Veteran left-hander Matt Thornton has decided to retire, reports ESPN’s Jerry Crasnick (on Twitter). The 40-year-old spent his final big league season in the Padres organization but was limited to 17 innings due to an Achilles strain and was released in mid-August.
Originally selected by the Mariners with the 22nd overall pick of the 1998 draft, Thornton didn’t make his big league debut until his age-27 season in 2004 and didn’t establish himself as a quality bullpen piece until his age-29 campaign. Traded from the Mariners to the White Sox in exchange for light-hitting outfielder Joe Borchard, though, Thornton blossomed on Chicago’s south side and eventually became one of the game’s premier left-handed setup men. From 2008-10, Thornton recorded a 2.70 ERA with 11.0 K/9 against 2.7 BB/9, showing a mastery over left-handed hitters and right-handed hitters alike thanks in large part to a fastball that averaged just shy of 96 mph.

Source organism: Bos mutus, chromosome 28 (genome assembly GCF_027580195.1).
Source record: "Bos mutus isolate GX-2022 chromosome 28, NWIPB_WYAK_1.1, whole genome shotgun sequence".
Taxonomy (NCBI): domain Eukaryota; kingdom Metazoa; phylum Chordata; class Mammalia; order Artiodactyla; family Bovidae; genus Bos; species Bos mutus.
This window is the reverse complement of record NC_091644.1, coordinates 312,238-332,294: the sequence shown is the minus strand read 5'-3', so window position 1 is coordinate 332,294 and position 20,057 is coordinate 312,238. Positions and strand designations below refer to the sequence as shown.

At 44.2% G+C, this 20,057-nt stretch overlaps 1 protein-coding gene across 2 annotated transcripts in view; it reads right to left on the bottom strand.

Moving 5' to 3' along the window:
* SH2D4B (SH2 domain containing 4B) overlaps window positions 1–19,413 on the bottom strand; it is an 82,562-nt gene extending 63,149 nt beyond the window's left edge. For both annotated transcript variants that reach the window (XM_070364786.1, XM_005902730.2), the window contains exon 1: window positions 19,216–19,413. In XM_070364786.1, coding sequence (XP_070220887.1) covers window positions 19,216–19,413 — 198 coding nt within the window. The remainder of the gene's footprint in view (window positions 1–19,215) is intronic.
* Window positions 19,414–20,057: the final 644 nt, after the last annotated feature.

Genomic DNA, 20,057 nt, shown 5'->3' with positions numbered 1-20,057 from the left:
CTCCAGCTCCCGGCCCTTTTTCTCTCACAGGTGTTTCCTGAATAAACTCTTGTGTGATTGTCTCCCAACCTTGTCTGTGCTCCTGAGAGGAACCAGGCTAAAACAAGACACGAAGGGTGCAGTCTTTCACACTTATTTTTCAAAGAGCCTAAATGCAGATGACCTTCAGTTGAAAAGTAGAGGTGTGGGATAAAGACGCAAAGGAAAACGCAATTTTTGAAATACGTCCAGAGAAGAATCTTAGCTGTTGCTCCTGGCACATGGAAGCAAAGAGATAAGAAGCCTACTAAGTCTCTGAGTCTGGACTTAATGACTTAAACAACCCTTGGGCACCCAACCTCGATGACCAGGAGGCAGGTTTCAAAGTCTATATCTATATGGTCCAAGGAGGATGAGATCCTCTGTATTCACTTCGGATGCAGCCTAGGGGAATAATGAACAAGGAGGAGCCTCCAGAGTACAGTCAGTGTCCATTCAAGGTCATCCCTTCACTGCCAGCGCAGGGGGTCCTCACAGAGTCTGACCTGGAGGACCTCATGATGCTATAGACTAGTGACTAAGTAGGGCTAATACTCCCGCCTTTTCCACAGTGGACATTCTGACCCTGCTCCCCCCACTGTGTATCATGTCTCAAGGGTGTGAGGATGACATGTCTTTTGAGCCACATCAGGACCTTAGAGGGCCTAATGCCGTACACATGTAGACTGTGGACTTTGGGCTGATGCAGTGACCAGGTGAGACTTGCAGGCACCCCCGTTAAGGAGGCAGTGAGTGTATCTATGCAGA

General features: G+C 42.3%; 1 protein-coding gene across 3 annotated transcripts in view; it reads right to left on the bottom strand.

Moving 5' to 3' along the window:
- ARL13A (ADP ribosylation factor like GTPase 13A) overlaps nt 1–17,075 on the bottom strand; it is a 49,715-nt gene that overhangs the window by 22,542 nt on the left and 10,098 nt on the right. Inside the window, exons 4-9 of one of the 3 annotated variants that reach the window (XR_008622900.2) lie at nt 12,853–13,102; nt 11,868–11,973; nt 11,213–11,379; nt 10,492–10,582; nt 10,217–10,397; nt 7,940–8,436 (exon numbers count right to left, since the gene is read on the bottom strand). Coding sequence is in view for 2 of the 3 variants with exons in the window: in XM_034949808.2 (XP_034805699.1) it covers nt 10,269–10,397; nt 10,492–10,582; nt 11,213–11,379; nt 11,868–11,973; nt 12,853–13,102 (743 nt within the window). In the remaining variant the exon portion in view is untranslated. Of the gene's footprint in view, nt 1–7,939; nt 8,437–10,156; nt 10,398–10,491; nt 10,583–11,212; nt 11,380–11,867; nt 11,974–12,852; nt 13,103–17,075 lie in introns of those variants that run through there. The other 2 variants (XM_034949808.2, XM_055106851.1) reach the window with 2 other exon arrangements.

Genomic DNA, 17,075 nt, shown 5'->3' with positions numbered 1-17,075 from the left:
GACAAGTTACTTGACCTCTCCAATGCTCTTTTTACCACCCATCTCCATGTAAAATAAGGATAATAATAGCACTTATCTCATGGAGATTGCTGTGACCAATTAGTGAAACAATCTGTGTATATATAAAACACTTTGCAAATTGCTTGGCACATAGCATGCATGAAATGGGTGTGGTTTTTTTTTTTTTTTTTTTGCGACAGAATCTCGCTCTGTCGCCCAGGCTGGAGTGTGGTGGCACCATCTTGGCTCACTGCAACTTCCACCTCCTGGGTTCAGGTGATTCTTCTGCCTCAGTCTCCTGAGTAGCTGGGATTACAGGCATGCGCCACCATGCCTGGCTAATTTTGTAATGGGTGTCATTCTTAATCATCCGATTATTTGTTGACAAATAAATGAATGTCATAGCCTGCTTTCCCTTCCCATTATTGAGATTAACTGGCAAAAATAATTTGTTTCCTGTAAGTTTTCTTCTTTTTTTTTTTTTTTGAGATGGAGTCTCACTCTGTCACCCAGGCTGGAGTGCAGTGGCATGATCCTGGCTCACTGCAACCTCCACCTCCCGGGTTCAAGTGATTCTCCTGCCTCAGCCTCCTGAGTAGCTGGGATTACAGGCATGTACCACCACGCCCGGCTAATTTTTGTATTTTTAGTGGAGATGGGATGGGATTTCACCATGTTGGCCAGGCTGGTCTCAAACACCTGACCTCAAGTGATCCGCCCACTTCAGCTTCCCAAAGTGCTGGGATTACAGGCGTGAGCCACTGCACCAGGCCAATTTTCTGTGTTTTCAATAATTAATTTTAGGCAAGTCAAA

Those three seasons may have represented Thornton’s peak, but the lefty was predominantly excellent for the better part of a decade from age 29 through age 38. In that time, Thornton recorded a 3.11 ERA and averaged just under a strikeout per inning. Overall, the lefty’s career will come to a close with a losing 36-46 record but a very solid 3.41 ERA, a 1.28 WHIP, 23 saves, 206 holds (164 of which came with the White Sox — a franchise record), 8.7 K/9, 3.4 BB/9 and a 48.2 percent ground-ball rate in 662 2/3 innings as a Major Leaguer. Thornton earned more than $28MM in his Major League career, per Baseball-Reference (plus a $925K signing bonus). We at MLBTR wish Thornton continued success in his post-playing days and offer a hearty congratulations on an impressive career.
Photo courtesy of USA Today Sports Images.